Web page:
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Fairfax County Could Raise Home Day Care Limits

But will new special-permit limits solve providers' problems?

Fairfax County home day-care providers might soon face a choice to lower the number of children they care for or apply for an expensive permit to maintain their current rolls.

The Commonwealth of Virginia allows for up to 12 children in a licensed day-care, but Fairfax County ordinances allow for only seven. Providers can apply for a special permit that allows for a maximum of 10.

The county law was rarely enforced, prompting many providers to take in a dozen kids, as allowed by their state licenses.

But in July, new state mandates required providers renewing their licenses or getting their first licenses to get formal documentation stating they were in compliance with county zoning laws.

These new rules have many providers worried they’ll have to turn away kids they’re already caring for. Over the summer, 200 child care providers and parents came out to air their grievances during a two-hour hearing in which some providers said they would have to close their doors or turn kids away.

County officials Tuesday discussed measures that might help keep providers from having to deny service to a significant number of children, but it will come at a cost.

In a new proposal, the county has increased the special-permit limit from 10 to 12 kids. But officials have chosen to keep the number of kids in facilities without the permit at seven.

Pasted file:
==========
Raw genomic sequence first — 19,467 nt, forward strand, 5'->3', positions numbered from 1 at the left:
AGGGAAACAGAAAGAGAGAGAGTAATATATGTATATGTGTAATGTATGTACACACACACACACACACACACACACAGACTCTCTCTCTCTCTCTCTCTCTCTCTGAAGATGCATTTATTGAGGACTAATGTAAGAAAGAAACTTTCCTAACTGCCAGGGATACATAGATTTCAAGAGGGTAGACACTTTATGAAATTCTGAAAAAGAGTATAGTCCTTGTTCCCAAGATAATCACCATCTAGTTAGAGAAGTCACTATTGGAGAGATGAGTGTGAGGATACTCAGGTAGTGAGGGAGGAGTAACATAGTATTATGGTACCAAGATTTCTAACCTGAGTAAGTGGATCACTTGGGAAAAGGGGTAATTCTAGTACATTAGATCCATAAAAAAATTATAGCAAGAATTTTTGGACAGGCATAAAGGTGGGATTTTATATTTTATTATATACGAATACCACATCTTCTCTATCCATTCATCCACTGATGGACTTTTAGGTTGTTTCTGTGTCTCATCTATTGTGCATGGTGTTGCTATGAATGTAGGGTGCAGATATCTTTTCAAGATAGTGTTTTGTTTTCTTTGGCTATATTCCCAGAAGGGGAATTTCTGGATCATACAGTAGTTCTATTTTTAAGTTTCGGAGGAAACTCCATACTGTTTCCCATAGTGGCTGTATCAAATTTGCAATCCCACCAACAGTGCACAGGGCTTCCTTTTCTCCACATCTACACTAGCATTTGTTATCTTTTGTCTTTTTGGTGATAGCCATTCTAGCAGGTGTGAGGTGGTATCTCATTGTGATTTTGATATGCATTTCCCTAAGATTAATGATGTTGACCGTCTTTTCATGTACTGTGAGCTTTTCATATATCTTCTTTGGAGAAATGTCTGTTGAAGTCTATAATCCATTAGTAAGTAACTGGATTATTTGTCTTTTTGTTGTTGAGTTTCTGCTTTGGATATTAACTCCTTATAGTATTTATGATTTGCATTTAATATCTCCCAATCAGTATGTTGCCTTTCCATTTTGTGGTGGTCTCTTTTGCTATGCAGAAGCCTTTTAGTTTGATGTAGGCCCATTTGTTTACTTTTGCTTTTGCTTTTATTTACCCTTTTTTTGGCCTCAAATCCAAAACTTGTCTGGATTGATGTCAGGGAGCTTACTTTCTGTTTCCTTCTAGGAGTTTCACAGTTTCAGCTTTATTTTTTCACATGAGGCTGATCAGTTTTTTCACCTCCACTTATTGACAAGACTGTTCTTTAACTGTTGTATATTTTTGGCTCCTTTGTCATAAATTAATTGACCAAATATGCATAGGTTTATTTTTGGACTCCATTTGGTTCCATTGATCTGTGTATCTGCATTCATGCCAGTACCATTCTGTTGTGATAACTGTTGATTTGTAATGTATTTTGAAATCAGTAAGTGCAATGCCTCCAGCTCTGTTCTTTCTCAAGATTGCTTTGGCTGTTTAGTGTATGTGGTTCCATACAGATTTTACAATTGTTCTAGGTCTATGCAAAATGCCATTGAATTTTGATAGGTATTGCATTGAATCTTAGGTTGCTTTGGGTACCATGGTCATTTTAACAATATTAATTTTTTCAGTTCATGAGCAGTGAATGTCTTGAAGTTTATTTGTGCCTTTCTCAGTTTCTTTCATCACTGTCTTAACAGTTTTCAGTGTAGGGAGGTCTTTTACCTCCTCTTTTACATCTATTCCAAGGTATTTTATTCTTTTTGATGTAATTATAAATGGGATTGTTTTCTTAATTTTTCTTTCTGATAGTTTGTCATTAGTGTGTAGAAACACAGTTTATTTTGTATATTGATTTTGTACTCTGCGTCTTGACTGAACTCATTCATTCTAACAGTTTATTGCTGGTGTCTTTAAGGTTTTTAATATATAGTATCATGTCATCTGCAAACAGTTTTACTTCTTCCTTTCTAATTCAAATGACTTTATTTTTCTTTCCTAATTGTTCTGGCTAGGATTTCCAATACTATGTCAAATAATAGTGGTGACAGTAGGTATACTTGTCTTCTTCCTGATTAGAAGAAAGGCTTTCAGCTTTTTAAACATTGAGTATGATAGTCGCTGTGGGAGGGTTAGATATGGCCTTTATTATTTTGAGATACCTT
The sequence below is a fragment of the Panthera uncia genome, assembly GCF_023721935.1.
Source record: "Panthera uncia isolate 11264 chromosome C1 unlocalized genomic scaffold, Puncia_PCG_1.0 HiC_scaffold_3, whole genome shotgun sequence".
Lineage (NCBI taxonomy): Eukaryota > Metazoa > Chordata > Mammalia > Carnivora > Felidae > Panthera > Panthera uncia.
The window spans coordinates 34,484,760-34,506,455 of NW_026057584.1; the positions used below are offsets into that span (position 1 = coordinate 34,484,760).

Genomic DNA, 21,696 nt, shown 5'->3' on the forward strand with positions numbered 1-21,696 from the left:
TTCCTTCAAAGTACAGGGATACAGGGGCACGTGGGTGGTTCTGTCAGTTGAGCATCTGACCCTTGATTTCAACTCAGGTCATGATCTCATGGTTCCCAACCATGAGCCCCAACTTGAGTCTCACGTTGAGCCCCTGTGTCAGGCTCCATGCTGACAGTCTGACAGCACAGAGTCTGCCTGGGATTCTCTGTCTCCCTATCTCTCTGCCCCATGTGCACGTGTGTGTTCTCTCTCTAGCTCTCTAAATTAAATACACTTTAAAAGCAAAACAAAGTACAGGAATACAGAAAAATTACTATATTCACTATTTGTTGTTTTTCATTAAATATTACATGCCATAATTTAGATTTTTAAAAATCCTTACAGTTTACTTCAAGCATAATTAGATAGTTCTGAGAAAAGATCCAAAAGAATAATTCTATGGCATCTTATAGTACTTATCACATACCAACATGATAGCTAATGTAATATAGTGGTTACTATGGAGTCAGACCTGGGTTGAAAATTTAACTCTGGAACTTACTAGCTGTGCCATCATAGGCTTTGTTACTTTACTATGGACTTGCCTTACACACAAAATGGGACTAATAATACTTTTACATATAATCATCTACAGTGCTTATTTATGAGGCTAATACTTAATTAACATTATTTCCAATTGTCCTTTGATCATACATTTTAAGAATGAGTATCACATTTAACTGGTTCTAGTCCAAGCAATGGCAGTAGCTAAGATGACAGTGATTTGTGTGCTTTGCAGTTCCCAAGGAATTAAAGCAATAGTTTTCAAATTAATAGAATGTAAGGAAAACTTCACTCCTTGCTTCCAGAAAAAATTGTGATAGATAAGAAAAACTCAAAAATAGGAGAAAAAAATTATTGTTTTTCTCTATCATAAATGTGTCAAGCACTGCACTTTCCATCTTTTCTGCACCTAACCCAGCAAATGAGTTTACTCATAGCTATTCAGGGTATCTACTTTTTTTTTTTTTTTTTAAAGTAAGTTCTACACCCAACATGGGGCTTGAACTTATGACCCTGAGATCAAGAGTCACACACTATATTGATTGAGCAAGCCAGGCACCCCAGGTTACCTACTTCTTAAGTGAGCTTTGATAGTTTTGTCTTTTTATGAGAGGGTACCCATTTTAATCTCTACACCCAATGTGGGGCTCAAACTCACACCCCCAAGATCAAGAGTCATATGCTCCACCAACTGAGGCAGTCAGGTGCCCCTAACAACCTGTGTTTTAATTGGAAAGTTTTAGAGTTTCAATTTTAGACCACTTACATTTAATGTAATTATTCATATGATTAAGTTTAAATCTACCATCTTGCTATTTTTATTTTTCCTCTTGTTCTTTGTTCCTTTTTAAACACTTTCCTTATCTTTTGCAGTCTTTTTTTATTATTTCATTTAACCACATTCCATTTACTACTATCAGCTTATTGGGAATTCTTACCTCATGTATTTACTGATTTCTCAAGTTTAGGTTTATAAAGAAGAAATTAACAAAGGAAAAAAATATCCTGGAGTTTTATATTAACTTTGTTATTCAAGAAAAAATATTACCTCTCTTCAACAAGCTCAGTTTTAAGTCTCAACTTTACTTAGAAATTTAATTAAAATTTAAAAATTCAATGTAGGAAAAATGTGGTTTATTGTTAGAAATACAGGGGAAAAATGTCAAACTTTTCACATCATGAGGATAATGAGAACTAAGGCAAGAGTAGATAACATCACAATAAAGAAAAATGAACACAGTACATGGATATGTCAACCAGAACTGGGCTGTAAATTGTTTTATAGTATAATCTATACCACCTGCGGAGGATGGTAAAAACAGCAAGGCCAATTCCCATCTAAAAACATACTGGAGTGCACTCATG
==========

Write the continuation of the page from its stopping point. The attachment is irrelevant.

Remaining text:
Filing an application for a special permit is expected to cost between $435 and $1,100, but there’s no guarantee the Board of Zoning Appeals will sign off on a request.

During the Tuesday meeting, most of the Board of Supervisors members agreed these measures were for both children’s safety and the peace of mind of neighbors who don’t want to see increased traffic in their neighborhoods.

But Supervisor Pat Herrity, who organized the July hearing, said he didn’t think the increased special-permit limit would solve the county’s problems, especially when filing an expensive application didn’t ensure that they would get the special permit.

“My fear is we’re going to lose child care providers,” Herrity said. “Going before the Board of Zoning Appeals is not a simple thing … For them, it’s a roll of the dice.”

He said he feared that the daunting process of getting the proper permits would force providers to close or operate illegally with increased rolls.

“We’re going to start ending up with unlicensed day-care providers,” he said. “We don’t want that.”

Fairfax County has approximately 500 home day-care providers, according to county officials.

Public hearings on the permit process amendments are expected to be held in March. 

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